How To Thrive, All The Effin Time

Some courage is needed to talk about thriving in these times. Coping would be a better word to describe the situation of many, many people. The situation is looking dire and it doesn’t look like is going to end soon. And, still, I’m as bold as to use the headline ´How to thrive all the effin time´? You might be thinking I’m just a bumptious bastard. But don’t worry, I will not let you down. Not with philosophy on my side.

“Everything we hear is an opinion, not a fact. Everything we see is a perspective, not the truth.”
― Marcus Aurelius

Your problem is a problem because you look at it as a problem. Even worse, you see your problem as a curse, and once you do that, you will indeed be doomed. But the important part of this argument is that you are the one making something out of something, in this specific case, a problem out of “a reality” within life. As in, you are the one making it a problem.

There is nothing either good or bad, but thinking makes it so, said Shakespeare. I’m sure you’ve heard this quote a thousand times by now, but can you really say you understand what Shakespeare meant with it? We’ll get back to that.

So, how do you thrive all the effin time then?

Simple, by choosing which game you are going to play with the reality you have to live on. Control the way you look at things, and they could, and they will if you want to, change into whatever you turn them into. Instead of something being a curse or a problem, it could be instead, a challenge, a game?

I began playing The Legend of Zelda, Breath of the Wild just yesterday. So far, (Legend of Zelda fan here) I’m fascinated. The game hooked me from the very beginning. The hero, Link, wakes up after a hundredth-year slumber. He is called by the mysterious voice of a woman that tells him ‘Link, you are the light — our light, that must shine upon Hyrule once again.’

Now, that’s a way to begin a game, don’t you think!? There’s a kingdom to be saved, and you need to do it. Is it a hassle? Of course no, you are beyond excited to begin playing, to go and kill the bad guys, solve the dungeons, and save the princess. Yeah, ok, so what does this have to do with the problems of life and with thriving? It relates to it in that life, in principle, is not that different from a video game, what’s different is the frame you live it in.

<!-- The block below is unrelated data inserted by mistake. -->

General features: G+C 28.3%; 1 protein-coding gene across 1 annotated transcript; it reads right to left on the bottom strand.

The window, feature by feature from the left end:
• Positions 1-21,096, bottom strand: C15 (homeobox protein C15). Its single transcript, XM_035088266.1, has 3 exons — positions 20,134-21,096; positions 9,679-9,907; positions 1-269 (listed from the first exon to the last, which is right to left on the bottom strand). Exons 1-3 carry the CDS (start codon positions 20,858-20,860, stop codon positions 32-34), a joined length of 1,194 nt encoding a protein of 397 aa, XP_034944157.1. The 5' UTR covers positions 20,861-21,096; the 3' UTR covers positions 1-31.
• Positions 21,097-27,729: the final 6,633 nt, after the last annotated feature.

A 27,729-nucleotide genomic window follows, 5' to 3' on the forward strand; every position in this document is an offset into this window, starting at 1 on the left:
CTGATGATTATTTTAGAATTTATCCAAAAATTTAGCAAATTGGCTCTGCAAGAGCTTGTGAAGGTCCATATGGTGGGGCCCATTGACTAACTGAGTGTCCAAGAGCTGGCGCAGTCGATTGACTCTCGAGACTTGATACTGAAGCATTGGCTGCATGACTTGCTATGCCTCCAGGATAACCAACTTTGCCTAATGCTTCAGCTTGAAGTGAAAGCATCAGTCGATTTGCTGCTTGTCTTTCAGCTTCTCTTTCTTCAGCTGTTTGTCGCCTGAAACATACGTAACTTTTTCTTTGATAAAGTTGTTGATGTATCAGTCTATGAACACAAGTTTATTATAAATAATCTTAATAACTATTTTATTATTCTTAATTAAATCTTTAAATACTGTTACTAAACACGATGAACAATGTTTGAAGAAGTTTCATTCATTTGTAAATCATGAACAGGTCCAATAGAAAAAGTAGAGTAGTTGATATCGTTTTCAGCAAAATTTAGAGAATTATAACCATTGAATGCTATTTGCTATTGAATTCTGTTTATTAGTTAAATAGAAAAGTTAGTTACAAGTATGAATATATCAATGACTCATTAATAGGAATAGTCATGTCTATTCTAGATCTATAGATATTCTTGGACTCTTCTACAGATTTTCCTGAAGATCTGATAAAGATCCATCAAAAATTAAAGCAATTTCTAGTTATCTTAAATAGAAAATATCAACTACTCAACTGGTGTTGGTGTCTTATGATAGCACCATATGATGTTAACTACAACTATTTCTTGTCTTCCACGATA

“You have power over your mind — not outside events. Realize this, and you will find strength.”
― Marcus Aurelius

What is this power over your mind the stoics wrote so much about?

Today we know it as a psychological frame.

A psychological frame is the mind context through which you understand reality and which you use as well to interact with and understand reality.

It’s really simple. Think about your behavior around your parents, around your friends, or your behavior when you are at a museum, it changes depending on the context you find yourself in and also with your beliefs as to how you should behave in different circumstances. What changes here, and this is crucial, is not the things themselves, but your beliefs around them.

Have you ever thought about hitting someone in the face? No? How about if you are on a ring, and you’ve been training boxing for a couple of months now? Or how about punching a guy that just called your girlfriend sweetie bitch in front of you? Same face, same punch, different frame. One you do it for fun, the other for honor.

Your reality is made by how you think about it. It’s a collaboration within the information life gives you and what you do with the information that life gives you.

Imagine that you just arrived home after a long day of work. You are tired beyond belief and the only thing that is in your mind is to grab the ice cream you bought for yourself yesterday and watch an episode of Rick and Morty. You open the fridge and realize that your ice cream isn’t there anymore. You are raging. Surely your inconsiderate brother ate it without asking you, and he’s just going to laugh about it. So you yell at the house, WHO THE FUCK ATE MY ICE CREAM!!